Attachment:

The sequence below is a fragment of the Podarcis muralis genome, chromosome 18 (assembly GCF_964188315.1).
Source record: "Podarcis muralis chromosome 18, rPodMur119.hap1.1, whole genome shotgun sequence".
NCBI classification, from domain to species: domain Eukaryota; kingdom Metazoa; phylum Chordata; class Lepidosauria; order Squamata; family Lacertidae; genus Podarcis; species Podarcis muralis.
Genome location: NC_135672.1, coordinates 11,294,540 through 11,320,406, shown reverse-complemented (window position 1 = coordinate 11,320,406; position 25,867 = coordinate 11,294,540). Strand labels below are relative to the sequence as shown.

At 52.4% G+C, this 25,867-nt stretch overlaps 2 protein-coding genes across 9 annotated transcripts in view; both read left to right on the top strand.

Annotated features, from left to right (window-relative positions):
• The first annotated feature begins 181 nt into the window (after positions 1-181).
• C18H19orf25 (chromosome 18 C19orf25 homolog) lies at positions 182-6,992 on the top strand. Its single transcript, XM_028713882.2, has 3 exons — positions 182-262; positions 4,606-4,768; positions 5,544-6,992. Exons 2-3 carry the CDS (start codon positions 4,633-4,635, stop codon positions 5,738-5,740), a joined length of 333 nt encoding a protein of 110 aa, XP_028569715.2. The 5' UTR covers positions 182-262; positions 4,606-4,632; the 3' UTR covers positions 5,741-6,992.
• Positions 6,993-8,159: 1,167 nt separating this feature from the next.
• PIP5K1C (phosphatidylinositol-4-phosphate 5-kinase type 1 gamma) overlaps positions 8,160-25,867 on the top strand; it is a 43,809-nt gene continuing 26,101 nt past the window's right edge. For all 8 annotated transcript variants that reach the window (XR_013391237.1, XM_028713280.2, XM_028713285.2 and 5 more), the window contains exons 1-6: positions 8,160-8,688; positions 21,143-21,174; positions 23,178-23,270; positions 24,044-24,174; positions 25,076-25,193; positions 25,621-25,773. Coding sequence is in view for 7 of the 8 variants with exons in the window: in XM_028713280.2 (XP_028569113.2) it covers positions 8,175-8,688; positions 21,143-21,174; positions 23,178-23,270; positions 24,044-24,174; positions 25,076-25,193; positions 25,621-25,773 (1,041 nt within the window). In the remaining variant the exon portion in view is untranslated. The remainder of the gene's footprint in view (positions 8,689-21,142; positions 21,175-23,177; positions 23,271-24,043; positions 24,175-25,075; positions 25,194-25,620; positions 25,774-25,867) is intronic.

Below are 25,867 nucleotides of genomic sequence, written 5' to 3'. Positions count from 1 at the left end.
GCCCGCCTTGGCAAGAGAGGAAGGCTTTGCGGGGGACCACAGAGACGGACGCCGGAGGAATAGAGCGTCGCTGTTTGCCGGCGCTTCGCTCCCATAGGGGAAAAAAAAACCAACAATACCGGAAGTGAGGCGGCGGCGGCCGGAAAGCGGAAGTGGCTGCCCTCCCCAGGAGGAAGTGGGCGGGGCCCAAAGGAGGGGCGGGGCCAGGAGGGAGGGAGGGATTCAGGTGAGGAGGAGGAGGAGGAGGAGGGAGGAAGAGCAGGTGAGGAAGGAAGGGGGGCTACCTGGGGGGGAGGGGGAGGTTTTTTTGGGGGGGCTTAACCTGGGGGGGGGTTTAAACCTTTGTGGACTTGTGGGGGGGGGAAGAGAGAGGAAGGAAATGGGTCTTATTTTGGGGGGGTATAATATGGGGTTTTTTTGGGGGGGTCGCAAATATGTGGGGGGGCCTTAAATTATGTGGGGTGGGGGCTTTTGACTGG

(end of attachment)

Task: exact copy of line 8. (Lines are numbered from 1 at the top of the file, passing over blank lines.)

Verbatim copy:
• C18H19orf25 (chromosome 18 C19orf25 homolog) lies at positions 182-6,992 on the top strand. Its single transcript, XM_028713882.2, has 3 exons — positions 182-262; positions 4,606-4,768; positions 5,544-6,992. Exons 2-3 carry the CDS (start codon positions 4,633-4,635, stop codon positions 5,738-5,740), a joined length of 333 nt encoding a protein of 110 aa, XP_028569715.2. The 5' UTR covers positions 182-262; positions 4,606-4,632; the 3' UTR covers positions 5,741-6,992.